According to Vuattoux (1968), Barbault (1974a, b) and Lamotte (1983), P. microps exclusively feeds on ants. The first author found dozens to hundreds of ants (of several genera) in the stomachs of 12 dissected animals. Vuattoux (1968) determined mainly Crematogaster. In contrast, the stomach of a frog which I dissected contained 126 termites of the genus Trinervitermes. Ants were absent, although the frog had been found in the midst of an ant colony. Captive P. microps are known to accept other arthropods, e.g., crickets and millipedes (Hermann 1989, Mahsberg, pers. comm.).
P. microps is not only protected by its coloration, which Schiøtz (1964) and Lamotte (1983) interpret as a camouflage pattern, but this frog also shows a specific defensive behavior (Hermann 1989, Rödel & Braun 1999). The hind legs are bent forward, and the raised vent is presented to the predator. The head is directed towards the ground and bordered by the forelegs. The black groin bands may simulate eyes. P. bifasciatus, several Pleuroderma species and Physalaemus natteri are known to display a similar behavior (Duellman & Trueb 1986). P. microps is frequently found in association with different scorpions, particularly with Pandinus imperator (Mahsberg, pers. comm., pers. obs.) but also with Hottentotta hottentotta and other Buthidae. This might possibly be a defensive strategy. However, our observations on P. microps’ association with highly aggressive ants point in another direction. P. microps seems to spend the dry season in subterranean refuges, but cannot bury into the hard soil. As places that offer enough humidity are normally already occupied by ants or other arthropods, the frogs must reach an "agreement" with these dangerous neighbors. We showed that the tolerant behavior of the ants towards the frogs is due to chemical components of the frogs’ skin (Rödel and Braun 1999). The protective function is not necessarily a result of the toxicity of these components. Ants, like any other social insects, will kill an intruder even if some of the insects have to pay with their lives. P. microps has obviously developed some kind of "defensive coat" which includes a stinging inhibitor, that enables these frogs to survive in the midst of the ants. Kassina fusca, and possibly K. senegalensis, have also developed comparable strategies. Other frogs which normally do not associate with these ants are killed within a few seconds (Rödel and Braun 1999). P. microps is known to have a very toxic skin (Jaeger 1971, Hedges 1983).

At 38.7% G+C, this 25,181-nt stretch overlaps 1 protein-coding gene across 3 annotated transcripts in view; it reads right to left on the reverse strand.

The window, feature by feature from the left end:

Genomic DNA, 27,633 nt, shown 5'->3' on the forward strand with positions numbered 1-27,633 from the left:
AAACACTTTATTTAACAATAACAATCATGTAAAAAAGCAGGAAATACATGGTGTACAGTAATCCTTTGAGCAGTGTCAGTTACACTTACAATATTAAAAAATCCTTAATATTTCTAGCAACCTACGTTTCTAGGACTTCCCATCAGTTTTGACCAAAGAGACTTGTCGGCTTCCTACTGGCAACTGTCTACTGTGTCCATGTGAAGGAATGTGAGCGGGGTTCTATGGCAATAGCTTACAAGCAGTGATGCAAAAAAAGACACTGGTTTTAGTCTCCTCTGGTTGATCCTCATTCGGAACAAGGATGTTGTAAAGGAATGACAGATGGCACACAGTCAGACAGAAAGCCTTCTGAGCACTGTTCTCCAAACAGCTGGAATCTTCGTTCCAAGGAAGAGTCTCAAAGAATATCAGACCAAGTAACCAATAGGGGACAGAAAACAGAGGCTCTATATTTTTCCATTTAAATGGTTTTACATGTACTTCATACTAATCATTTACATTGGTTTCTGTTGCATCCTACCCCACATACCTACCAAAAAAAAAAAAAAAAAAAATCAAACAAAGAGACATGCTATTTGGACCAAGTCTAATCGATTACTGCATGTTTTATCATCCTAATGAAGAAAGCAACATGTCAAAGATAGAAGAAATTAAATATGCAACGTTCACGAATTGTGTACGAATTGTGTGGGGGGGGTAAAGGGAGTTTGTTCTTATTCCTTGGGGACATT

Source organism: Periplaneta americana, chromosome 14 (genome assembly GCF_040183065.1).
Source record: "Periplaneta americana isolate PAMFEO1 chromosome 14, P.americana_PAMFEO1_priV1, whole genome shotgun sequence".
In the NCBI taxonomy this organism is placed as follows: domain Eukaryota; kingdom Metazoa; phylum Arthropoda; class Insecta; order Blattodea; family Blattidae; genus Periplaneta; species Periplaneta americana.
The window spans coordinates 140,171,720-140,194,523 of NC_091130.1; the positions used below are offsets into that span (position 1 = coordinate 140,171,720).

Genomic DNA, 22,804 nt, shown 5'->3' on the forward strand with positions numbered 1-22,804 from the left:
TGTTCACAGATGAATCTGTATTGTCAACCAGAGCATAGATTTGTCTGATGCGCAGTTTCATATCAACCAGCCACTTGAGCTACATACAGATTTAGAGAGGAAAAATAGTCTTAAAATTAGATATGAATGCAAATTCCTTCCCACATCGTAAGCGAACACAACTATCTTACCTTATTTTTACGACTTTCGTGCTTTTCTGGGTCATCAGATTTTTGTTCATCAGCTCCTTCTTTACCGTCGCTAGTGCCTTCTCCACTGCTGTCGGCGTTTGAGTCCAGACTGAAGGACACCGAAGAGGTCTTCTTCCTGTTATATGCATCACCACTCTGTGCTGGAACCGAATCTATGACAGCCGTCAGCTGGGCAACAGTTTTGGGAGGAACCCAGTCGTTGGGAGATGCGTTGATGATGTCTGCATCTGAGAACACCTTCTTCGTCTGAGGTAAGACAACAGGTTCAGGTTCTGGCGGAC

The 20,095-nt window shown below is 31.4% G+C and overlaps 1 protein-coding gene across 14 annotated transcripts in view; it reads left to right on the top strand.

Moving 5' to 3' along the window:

This account was taken from Rödel, M.-O. (2000), Herpetofauna of West Africa vol. I. Amphibians of the West African Savanna, with kind permission from Edition Chimaira publishers, Frankfurt am Main.
For references in the text, see here.
Rödel, M. O. (2000). Herpetofauna of West Africa, Vol. I. Amphibians of the West African Savanna. Edition Chimaira, Frankfurt, Germany.
Originally submitted by: M.O. Roedel (first posted 2001-05-10)
Edited by: Kellie Whittaker (2011-12-21)
Species Account Citation: AmphibiaWeb 2011 Phrynomantis microps <https://amphibiaweb.org/species/2085> University of California, Berkeley, CA, USA. Accessed May 17, 2021.
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Citation: AmphibiaWeb. 2021. <https://amphibiaweb.org> University of California, Berkeley, CA, USA. Accessed 17 May 2021.